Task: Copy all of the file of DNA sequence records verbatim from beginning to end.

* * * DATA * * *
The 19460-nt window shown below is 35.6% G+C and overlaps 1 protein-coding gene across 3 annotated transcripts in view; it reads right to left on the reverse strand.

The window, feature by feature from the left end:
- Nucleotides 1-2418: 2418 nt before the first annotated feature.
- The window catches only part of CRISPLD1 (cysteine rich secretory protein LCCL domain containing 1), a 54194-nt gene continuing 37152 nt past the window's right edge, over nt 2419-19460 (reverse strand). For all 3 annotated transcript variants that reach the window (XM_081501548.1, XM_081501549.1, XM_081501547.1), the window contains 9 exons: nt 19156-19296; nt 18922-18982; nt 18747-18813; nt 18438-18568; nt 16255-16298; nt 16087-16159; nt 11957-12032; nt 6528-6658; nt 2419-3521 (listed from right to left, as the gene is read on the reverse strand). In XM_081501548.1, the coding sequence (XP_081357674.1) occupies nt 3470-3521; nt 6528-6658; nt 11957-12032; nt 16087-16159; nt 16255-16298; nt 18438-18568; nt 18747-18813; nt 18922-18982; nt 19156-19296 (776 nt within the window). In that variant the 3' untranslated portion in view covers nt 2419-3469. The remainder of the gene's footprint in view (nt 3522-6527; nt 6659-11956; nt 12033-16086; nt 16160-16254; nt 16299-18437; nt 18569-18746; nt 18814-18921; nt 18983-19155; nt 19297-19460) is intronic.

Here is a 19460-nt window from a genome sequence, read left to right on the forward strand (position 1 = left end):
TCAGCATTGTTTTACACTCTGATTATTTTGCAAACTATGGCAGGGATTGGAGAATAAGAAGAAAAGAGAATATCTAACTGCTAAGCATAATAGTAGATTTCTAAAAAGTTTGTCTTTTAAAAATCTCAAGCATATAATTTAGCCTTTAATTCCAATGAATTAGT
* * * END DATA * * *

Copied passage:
The 19460-nt window shown below is 35.6% G+C and overlaps 1 protein-coding gene across 3 annotated transcripts in view; it reads right to left on the reverse strand.

The window, feature by feature from the left end:
- Nucleotides 1-2418: 2418 nt before the first annotated feature.
- The window catches only part of CRISPLD1 (cysteine rich secretory protein LCCL domain containing 1), a 54194-nt gene continuing 37152 nt past the window's right edge, over nt 2419-19460 (reverse strand). For all 3 annotated transcript variants that reach the window (XM_081501548.1, XM_081501549.1, XM_081501547.1), the window contains 9 exons: nt 19156-19296; nt 18922-18982; nt 18747-18813; nt 18438-18568; nt 16255-16298; nt 16087-16159; nt 11957-12032; nt 6528-6658; nt 2419-3521 (listed from right to left, as the gene is read on the reverse strand). In XM_081501548.1, the coding sequence (XP_081357674.1) occupies nt 3470-3521; nt 6528-6658; nt 11957-12032; nt 16087-16159; nt 16255-16298; nt 18438-18568; nt 18747-18813; nt 18922-18982; nt 19156-19296 (776 nt within the window). In that variant the 3' untranslated portion in view covers nt 2419-3469. The remainder of the gene's footprint in view (nt 3522-6527; nt 6659-11956; nt 12033-16086; nt 16160-16254; nt 16299-18437; nt 18569-18746; nt 18814-18921; nt 18983-19155; nt 19297-19460) is intronic.

Here is a 19460-nt window from a genome sequence, read left to right on the forward strand (position 1 = left end):
TCAGCATTGTTTTACACTCTGATTATTTTGCAAACTATGGCAGGGATTGGAGAATAAGAAGAAAAGAGAATATCTAACTGCTAAGCATAATAGTAGATTTCTAAAAAGTTTGTCTTTTAAAAATCTCAAGCATATAATTTAGCCTTTAATTCCAATGAATTAGT